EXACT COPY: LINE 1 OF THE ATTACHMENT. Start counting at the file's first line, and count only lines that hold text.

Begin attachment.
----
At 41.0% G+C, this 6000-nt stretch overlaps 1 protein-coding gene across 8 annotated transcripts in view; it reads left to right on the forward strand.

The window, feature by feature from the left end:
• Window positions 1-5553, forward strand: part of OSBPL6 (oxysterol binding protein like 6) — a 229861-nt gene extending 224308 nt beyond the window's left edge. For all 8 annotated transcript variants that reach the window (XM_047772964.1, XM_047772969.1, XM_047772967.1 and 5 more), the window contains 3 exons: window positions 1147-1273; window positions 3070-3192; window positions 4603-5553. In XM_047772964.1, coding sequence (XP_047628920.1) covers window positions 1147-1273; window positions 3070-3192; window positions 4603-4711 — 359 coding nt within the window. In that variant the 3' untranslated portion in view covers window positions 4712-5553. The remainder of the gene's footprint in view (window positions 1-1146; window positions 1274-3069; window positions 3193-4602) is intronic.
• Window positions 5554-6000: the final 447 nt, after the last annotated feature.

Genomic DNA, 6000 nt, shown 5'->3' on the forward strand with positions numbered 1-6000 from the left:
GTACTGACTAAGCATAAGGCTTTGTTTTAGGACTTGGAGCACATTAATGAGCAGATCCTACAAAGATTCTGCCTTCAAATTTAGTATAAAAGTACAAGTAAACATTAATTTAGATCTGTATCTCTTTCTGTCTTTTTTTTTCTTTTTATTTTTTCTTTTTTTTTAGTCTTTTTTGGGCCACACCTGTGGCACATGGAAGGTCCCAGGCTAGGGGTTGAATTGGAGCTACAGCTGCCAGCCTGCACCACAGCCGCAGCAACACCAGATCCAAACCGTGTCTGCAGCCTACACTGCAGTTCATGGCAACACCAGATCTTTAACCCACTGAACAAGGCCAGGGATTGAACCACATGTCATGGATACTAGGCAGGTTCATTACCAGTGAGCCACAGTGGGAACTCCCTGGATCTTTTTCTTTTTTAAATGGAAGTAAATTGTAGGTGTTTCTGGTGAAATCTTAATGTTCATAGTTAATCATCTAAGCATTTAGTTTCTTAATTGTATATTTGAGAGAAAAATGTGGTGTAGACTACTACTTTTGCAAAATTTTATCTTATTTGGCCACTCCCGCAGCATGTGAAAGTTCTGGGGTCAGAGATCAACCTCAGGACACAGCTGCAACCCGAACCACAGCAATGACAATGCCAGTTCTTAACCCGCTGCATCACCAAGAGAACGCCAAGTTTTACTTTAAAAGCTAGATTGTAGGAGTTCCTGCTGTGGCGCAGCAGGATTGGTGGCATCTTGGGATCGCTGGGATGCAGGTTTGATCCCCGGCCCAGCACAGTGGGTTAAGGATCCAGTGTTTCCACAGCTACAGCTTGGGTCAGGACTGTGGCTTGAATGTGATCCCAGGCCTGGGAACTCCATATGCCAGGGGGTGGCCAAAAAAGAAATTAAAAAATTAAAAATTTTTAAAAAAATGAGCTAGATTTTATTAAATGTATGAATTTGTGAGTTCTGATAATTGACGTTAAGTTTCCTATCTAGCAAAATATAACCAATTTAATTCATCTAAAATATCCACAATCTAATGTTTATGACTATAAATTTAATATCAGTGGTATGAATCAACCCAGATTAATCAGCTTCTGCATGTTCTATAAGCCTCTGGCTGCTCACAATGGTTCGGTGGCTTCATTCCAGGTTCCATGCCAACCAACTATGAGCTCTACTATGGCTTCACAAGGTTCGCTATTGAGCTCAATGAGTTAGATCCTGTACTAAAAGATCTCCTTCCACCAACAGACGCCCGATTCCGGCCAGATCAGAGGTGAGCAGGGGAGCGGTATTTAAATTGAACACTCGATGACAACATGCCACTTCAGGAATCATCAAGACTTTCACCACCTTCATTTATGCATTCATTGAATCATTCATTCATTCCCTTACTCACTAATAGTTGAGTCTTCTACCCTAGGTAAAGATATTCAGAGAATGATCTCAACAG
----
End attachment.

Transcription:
At 41.0% G+C, this 6000-nt stretch overlaps 1 protein-coding gene across 8 annotated transcripts in view; it reads left to right on the forward strand.